State Regulation news
Acupuncture in Texas, an Historical Overview
Written by Editor   
Tuesday, October 20, 2015 12:00 AM

Excerpts from the lawsuit between the Texas Association of Acupuncture and Oriental Medicine v. Texas Board of Chiropractic Examiners, Motion to Strike and Appellee’s Brief, offers not only an explanation of why acupuncture may be practiced by Doctors of Chiropractic, but also provides a valuable history lesson about acupuncture in Texas.

“This case is a challenge to two administrative rules of the Texas Board of Chiropractic Examiners (Board)…. These rules define ‘incision’… , state when needles may be used in the practice of chiropractic … , state that licensees of the Board may use acupuncture and reflex techniques … , and define the terms of use of acupuncture and requirements for licensees to include acupuncture in their practice."

TAAOM “seeks a declaration … that, if the amendment to Texas Occupation Code … adding ‘nonsurgical, nonincisive’ authorizes chiropractors to practice acupuncture without a license from the Board of Acupuncture Examiners, it is unconstitutional…"

“The practice of acupuncture involves methods of diagnosing and treating a patient by, among other things, short needle insertion for the purpose of obtaining a biopositive reflex response by nerve stimulation, i.e. placing short, thin needles into defined points on the human body for the relief of pain."

“Chiropractors in Texas engaged in the practice of acupuncture after the practice became widely known in the United States in the time following President Nixon’s visit to China in 1972."

TBCE: Meeting Summary
Written by Editor   
Monday, October 19, 2015 12:00 AM

A regular meeting of the TBCE was held August 20, 2015, in Austin. The following is a summary of Board actions taken during this meeting.

The Board voted to adopt amendments to the following rules:

Texas Medical Board Assumes Regulation of Four Occupations
Written by Editor   
Monday, October 12, 2015 06:37 AM

Senate Bill 202 transferred four occupational regulatory programs from the Department of State Health Services (DSHS) to the Texas Medical Board (TMB).  Current rules in effect for these occupational programs will continue to be in effect until amended by TMB.  The four occupations are:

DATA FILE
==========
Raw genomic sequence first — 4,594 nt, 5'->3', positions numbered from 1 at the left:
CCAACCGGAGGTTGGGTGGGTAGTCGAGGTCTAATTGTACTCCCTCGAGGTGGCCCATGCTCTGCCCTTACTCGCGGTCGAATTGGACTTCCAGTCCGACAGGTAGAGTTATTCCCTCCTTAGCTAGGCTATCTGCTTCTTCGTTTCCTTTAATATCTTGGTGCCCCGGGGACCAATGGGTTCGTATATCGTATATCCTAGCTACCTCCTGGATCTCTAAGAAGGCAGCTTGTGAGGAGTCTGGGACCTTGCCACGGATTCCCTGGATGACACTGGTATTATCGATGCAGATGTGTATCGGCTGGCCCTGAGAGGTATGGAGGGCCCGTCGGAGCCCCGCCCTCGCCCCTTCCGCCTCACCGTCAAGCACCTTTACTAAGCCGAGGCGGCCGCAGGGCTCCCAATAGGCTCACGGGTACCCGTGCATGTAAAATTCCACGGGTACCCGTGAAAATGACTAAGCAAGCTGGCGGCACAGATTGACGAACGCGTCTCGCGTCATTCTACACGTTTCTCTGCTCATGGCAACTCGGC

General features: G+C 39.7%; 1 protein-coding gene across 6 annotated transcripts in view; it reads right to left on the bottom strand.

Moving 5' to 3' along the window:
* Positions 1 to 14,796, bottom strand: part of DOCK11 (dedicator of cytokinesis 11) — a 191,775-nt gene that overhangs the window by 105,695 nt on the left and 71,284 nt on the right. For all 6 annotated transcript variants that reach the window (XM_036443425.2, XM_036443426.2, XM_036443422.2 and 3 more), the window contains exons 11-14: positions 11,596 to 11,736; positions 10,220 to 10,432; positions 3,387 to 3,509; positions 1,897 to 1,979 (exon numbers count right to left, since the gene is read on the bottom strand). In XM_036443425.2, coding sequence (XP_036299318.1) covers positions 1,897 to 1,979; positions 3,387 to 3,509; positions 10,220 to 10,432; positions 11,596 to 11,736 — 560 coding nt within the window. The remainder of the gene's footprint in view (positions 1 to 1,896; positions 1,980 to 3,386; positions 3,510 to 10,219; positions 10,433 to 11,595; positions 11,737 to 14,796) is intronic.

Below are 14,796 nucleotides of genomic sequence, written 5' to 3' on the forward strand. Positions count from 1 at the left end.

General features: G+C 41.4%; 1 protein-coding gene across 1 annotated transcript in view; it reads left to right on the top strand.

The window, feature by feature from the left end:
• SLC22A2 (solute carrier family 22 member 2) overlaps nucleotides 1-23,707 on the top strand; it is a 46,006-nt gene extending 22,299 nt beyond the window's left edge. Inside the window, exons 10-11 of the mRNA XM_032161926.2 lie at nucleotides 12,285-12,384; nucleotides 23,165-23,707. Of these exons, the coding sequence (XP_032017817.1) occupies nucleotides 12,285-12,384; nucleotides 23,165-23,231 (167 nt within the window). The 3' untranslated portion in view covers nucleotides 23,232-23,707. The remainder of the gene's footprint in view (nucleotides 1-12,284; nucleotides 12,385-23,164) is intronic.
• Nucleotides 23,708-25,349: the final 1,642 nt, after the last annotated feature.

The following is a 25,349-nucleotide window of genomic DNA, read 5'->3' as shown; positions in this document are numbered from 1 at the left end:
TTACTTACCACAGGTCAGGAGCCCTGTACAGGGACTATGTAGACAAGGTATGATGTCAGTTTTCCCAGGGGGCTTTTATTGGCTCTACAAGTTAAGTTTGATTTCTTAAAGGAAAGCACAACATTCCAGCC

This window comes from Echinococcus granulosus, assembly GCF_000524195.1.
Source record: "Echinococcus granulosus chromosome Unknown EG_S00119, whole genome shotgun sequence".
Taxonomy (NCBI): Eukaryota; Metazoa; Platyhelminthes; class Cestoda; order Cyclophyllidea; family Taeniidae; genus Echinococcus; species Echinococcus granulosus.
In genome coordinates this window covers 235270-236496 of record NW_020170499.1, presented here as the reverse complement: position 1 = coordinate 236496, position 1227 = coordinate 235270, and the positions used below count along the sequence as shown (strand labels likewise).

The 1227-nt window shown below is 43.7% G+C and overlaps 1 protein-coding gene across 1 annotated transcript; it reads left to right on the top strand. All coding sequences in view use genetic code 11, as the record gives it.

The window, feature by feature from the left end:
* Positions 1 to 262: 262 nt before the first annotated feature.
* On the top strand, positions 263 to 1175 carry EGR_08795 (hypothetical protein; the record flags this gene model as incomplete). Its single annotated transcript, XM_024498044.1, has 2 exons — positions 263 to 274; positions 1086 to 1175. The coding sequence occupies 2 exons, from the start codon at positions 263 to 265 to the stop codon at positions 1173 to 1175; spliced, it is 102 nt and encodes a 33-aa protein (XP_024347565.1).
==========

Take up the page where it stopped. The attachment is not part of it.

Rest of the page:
TBCE To Review All Rules Pertaining to Facilities
Written by Editor   
Wednesday, October 07, 2015 05:21 PM

The Texas Board of Chiropractic Examiners (Board) will review all sections within the following chapter of Title 22, Part 3 of the Texas Administrative Code, in accordance with §2001.039 of the Texas Government Code:  Chapter 73. Facilities.  The Board will consider whether the reasons for initially adopting these rules continue to exist and whether these rules should be repealed, readopted, or readopted with amendments.

If you wish to comment on whether these rules should be repealed, readopted, or readopted with amendments, you must do so in writing no later than November 16, 2015. Comments received after that date will not be considered.

Texas WC and ICD-10
Written by Editor   
Sunday, August 23, 2015 12:00 AM

Personal Injury and Workers' Comp carriers are HIPAA exempt and governed by state law rather than federal regulations; therefore, they are not subject to the ICD-10 mandate.

The Workgroup for Electronic Data Interchange (WEDI) reports that "as of July 27, 2015 there are 26 states that have declared they will align with the HIPAA adopted ICD-10 code set for workers' compensation."

Workers’ Compensation Conferences Coming to Dallas, Austin
Written by Editor   
Monday, August 10, 2015 12:00 AM

The Division of Workers’ Compensation will host two education conferences in Austin and Dallas this fall to help health care providers, employers, insurance carriers, and others learn about new Texas laws and the latest trends in the field.

The Austin conference will be September 18 at the Renaissance Austin Hotel, 9721 Arboretum Blvd. The Dallas conference will be October 9 at the Renaissance Dallas-Richardson Hotel, 900 E. Lookout Dr. Registration is $275 per person on or before August 21 and $300 per person after August 21.

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